And I`m talking before – in the future, there`s only one real year you get
anything done. LBJ had that experience in `64 and a little bit in `65.
And Reagan only in `81.

You really only – so then I`ve always said, you know, Washington is going
to be where the action is in the next six months. But, you know, the fade
– the amount of political capital you have begins to erode so quickly.

And by the way, the unemployment rate starts going up again, and we have a
bad trade deficit again – but I`ve said this before, the rules are unfair.
If Donald Trump had won the popular vote by 3 million votes, there would
have been problems in this country. And this would not have been a smooth

On the other hand, if the Republicans had tripled the Dow in a presidency,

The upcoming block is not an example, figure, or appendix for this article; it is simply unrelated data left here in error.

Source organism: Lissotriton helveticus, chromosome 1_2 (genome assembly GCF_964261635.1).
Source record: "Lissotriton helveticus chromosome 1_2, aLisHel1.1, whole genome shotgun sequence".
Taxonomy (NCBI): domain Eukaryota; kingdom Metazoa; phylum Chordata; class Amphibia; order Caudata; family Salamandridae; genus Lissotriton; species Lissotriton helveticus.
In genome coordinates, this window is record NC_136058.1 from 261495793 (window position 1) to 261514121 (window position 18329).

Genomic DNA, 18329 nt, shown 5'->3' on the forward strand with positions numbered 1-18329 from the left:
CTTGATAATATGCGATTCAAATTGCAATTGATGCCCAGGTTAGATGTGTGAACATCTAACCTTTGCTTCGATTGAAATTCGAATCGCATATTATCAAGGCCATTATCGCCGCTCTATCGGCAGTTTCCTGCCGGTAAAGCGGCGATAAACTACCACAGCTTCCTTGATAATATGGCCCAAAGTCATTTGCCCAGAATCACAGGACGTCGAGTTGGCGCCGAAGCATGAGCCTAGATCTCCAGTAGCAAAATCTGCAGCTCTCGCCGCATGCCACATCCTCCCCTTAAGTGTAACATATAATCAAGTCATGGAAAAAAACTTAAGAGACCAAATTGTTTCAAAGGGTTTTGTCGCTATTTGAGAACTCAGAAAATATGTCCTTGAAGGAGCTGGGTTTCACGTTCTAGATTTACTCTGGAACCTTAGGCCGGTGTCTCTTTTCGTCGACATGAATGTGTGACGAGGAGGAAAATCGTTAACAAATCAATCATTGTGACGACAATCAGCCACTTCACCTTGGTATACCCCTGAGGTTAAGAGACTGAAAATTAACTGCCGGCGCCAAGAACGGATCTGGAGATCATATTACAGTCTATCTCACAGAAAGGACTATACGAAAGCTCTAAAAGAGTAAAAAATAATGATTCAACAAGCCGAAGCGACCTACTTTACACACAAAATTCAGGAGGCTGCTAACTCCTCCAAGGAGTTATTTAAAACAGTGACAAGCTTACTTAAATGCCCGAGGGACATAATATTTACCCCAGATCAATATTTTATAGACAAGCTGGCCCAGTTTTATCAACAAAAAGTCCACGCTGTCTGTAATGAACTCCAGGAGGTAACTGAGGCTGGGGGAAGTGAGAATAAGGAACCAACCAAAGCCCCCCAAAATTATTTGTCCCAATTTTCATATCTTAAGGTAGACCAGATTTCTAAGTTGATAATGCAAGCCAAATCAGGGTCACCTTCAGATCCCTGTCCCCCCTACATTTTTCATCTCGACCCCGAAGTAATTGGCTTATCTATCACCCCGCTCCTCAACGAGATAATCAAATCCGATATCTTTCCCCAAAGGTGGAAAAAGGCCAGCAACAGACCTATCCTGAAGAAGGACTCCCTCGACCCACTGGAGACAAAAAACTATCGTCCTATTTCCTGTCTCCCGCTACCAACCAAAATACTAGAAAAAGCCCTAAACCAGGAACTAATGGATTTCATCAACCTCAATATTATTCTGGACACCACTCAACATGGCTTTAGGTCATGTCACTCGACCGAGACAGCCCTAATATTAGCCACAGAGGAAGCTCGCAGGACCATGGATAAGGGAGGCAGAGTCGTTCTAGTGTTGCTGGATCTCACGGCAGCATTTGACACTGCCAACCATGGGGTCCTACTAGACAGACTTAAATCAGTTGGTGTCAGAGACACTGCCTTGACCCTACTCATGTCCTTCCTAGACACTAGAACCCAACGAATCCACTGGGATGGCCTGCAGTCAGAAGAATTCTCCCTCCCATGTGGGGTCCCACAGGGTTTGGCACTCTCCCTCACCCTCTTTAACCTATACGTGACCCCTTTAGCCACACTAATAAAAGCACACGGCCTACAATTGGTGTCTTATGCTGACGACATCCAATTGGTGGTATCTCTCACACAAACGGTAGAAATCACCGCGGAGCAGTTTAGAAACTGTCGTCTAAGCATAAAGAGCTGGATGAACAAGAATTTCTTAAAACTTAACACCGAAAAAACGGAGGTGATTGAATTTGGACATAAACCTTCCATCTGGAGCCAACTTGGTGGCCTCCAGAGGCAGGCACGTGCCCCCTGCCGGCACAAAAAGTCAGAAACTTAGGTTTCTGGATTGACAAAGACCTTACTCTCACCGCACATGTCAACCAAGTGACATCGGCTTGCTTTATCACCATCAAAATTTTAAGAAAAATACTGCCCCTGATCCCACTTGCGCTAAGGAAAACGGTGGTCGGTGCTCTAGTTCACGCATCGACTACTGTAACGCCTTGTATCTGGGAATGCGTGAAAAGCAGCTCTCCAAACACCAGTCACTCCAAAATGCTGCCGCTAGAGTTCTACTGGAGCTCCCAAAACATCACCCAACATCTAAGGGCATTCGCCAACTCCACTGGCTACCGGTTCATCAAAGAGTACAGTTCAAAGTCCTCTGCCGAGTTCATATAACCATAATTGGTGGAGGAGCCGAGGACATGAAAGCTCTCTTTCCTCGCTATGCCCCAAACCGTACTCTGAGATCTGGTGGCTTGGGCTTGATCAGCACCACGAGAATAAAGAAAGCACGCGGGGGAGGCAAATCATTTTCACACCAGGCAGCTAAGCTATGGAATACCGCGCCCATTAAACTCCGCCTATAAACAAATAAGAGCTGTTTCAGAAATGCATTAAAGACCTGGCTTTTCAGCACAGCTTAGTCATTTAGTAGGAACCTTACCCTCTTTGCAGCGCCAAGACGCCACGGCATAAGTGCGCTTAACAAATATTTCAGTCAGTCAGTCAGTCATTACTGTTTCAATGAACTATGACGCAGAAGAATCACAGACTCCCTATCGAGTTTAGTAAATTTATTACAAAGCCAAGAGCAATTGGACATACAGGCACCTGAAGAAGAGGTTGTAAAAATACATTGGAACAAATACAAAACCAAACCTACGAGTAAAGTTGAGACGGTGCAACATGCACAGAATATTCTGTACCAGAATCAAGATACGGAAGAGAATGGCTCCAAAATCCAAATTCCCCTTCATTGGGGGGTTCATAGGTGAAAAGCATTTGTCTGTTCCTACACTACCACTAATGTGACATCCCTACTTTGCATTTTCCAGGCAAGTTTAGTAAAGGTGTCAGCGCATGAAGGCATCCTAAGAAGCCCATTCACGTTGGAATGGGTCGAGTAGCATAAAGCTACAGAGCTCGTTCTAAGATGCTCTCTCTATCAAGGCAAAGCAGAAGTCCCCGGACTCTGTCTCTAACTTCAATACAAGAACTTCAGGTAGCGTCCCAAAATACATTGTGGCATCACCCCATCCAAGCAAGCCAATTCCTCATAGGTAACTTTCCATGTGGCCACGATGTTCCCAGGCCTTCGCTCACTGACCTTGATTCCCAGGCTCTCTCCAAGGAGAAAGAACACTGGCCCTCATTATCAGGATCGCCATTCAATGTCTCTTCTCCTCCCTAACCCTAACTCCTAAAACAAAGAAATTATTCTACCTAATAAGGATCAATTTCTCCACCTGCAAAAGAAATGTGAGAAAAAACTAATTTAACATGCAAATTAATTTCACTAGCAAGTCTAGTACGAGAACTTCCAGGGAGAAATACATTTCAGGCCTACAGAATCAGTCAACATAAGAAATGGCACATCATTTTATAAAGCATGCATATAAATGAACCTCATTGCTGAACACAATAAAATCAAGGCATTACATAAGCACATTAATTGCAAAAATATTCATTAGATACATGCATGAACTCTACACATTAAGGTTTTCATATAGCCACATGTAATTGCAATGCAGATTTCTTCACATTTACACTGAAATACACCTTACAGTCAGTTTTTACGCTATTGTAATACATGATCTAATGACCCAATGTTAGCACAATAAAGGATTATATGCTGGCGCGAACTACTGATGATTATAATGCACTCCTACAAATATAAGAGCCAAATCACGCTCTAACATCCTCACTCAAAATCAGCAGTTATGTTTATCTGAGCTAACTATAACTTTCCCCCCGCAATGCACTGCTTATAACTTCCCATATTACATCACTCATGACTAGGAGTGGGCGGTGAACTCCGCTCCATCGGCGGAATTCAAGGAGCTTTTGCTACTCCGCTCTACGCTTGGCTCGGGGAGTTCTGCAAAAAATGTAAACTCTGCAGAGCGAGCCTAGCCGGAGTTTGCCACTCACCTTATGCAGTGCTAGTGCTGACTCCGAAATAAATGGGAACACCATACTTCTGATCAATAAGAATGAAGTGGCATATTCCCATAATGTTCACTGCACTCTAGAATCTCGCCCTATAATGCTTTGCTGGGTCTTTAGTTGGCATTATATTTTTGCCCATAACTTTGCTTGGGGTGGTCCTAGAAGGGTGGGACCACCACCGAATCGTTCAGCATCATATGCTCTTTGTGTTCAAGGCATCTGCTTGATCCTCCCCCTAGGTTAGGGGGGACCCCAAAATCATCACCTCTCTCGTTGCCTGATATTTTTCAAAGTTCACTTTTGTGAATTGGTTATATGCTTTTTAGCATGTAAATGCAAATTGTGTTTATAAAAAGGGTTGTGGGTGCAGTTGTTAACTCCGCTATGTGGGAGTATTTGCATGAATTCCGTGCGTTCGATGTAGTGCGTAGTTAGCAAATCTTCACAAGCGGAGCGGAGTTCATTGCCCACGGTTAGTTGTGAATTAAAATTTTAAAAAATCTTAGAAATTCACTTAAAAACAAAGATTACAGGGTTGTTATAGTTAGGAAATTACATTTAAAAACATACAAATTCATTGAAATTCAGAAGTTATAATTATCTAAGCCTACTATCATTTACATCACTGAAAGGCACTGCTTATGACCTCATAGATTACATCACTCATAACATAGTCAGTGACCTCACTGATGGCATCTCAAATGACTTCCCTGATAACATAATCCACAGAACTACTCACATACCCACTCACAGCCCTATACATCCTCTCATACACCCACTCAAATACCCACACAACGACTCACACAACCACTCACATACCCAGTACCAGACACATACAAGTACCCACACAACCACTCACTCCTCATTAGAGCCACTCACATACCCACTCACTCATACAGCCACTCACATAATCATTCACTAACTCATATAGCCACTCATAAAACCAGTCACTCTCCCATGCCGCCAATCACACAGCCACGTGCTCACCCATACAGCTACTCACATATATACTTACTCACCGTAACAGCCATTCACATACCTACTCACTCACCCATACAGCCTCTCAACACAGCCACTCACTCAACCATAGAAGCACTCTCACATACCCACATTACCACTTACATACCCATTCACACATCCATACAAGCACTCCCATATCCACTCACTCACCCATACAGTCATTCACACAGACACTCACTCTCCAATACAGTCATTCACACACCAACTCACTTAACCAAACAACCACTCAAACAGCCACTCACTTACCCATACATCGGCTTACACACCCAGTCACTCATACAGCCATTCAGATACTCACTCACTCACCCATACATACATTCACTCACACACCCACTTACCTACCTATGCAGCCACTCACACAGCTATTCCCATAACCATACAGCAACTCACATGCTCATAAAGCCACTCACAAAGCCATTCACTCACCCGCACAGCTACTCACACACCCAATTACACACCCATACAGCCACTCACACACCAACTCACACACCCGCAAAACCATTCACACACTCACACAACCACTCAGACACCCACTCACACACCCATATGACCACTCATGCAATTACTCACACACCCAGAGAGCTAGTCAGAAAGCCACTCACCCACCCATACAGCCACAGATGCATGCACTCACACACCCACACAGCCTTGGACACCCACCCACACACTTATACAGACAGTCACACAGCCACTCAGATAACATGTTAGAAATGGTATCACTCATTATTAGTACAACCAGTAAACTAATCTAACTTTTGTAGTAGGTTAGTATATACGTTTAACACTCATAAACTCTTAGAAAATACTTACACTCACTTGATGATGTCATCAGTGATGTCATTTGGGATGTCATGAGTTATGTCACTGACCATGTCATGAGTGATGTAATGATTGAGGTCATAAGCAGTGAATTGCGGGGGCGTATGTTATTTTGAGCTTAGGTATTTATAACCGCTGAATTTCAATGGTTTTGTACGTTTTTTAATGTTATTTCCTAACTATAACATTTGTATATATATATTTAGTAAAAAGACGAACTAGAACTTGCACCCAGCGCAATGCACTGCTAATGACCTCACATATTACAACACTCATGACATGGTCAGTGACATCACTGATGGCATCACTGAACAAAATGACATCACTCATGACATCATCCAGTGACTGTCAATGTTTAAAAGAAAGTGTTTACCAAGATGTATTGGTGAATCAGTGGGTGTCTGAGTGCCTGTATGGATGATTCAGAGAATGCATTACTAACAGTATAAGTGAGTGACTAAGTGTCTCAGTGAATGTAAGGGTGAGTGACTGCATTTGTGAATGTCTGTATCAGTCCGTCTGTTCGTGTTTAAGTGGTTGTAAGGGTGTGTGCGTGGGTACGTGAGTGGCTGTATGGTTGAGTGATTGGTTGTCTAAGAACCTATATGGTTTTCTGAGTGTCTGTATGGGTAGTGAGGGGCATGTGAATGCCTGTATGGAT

tripled the Dow – talking about a guy who had 7,000 all of a sudden he
owns 20,000, you know, that`s a good return on a presidency.

If that had happened under a Republican president, they would never let
anybody forget it. They`d be dancing in the end zone forever. But they
don`t give this guy any credit.

There`s an interesting fellow right there.

HAYES: Rahm Emanuel.

MATTHEWS: Rahm Emanuel.

REID: Isn`t it important, though, at that point at the very point that
Chris just left it at is we do have to mention race, because by the way a
black man in America cannot be as braggadocios about his presidency and
his accomplishments and get away with it and not be seen as arrogant. I
think one of the things that we cannot undercut – I don`t. I think that
he had to be constantly calm, he had to be constantly understated, he had
to be as Ta-Nehisi Coates said, the least angry black man in America.

That said, his accomplishments speak for themselves, but I have to say that
we cannot discount the – this is in a sense a third reconstruction, the
election of Barack Obama. This is a slave Republic that elected a black
man to be president of the United States in less than 400 years of history,
and the idea of backlash is baked into each of our reconstructions. So we
have this incredible Civil War where we kill 600,000 American citizens and